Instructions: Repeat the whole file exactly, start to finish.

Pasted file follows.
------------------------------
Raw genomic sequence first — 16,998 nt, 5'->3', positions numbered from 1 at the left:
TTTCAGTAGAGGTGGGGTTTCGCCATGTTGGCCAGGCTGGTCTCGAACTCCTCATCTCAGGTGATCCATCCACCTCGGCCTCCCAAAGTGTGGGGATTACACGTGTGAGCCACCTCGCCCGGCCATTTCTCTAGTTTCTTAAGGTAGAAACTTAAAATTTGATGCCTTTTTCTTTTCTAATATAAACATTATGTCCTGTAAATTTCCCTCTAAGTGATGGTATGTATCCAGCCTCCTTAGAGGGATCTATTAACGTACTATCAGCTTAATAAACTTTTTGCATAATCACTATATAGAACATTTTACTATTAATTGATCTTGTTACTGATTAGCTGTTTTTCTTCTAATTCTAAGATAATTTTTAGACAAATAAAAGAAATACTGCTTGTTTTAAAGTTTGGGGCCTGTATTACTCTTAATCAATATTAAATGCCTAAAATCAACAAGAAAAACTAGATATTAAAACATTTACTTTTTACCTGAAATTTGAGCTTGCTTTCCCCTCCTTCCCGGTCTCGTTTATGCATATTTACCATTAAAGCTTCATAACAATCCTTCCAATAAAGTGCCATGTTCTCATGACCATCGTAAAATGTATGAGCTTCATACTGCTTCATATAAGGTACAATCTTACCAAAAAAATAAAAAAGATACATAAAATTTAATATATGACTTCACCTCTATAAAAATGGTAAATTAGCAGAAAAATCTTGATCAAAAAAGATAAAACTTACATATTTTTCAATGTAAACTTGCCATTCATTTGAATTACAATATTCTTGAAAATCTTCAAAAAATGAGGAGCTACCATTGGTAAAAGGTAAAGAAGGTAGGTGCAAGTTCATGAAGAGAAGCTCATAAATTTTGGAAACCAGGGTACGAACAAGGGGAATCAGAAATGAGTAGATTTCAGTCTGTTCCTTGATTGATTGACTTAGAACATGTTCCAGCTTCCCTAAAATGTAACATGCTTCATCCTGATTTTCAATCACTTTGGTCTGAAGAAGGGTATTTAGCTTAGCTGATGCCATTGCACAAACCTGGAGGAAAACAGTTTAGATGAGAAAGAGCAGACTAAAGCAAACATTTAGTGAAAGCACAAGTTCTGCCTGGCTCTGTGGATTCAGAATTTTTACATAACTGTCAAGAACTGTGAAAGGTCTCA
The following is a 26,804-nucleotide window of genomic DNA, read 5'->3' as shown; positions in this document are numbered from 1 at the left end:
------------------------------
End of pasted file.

Raw genomic sequence first — 16,998 nt, 5'->3', positions numbered from 1 at the left:
TTTCAGTAGAGGTGGGGTTTCGCCATGTTGGCCAGGCTGGTCTCGAACTCCTCATCTCAGGTGATCCATCCACCTCGGCCTCCCAAAGTGTGGGGATTACACGTGTGAGCCACCTCGCCCGGCCATTTCTCTAGTTTCTTAAGGTAGAAACTTAAAATTTGATGCCTTTTTCTTTTCTAATATAAACATTATGTCCTGTAAATTTCCCTCTAAGTGATGGTATGTATCCAGCCTCCTTAGAGGGATCTATTAACGTACTATCAGCTTAATAAACTTTTTGCATAATCACTATATAGAACATTTTACTATTAATTGATCTTGTTACTGATTAGCTGTTTTTCTTCTAATTCTAAGATAATTTTTAGACAAATAAAAGAAATACTGCTTGTTTTAAAGTTTGGGGCCTGTATTACTCTTAATCAATATTAAATGCCTAAAATCAACAAGAAAAACTAGATATTAAAACATTTACTTTTTACCTGAAATTTGAGCTTGCTTTCCCCTCCTTCCCGGTCTCGTTTATGCATATTTACCATTAAAGCTTCATAACAATCCTTCCAATAAAGTGCCATGTTCTCATGACCATCGTAAAATGTATGAGCTTCATACTGCTTCATATAAGGTACAATCTTACCAAAAAAATAAAAAAGATACATAAAATTTAATATATGACTTCACCTCTATAAAAATGGTAAATTAGCAGAAAAATCTTGATCAAAAAAGATAAAACTTACATATTTTTCAATGTAAACTTGCCATTCATTTGAATTACAATATTCTTGAAAATCTTCAAAAAATGAGGAGCTACCATTGGTAAAAGGTAAAGAAGGTAGGTGCAAGTTCATGAAGAGAAGCTCATAAATTTTGGAAACCAGGGTACGAACAAGGGGAATCAGAAATGAGTAGATTTCAGTCTGTTCCTTGATTGATTGACTTAGAACATGTTCCAGCTTCCCTAAAATGTAACATGCTTCATCCTGATTTTCAATCACTTTGGTCTGAAGAAGGGTATTTAGCTTAGCTGATGCCATTGCACAAACCTGGAGGAAAACAGTTTAGATGAGAAAGAGCAGACTAAAGCAAACATTTAGTGAAAGCACAAGTTCTGCCTGGCTCTGTGGATTCAGAATTTTTACATAACTGTCAAGAACTGTGAAAGGTCTCA
The following is a 26,804-nucleotide window of genomic DNA, read 5'->3' as shown; positions in this document are numbered from 1 at the left end: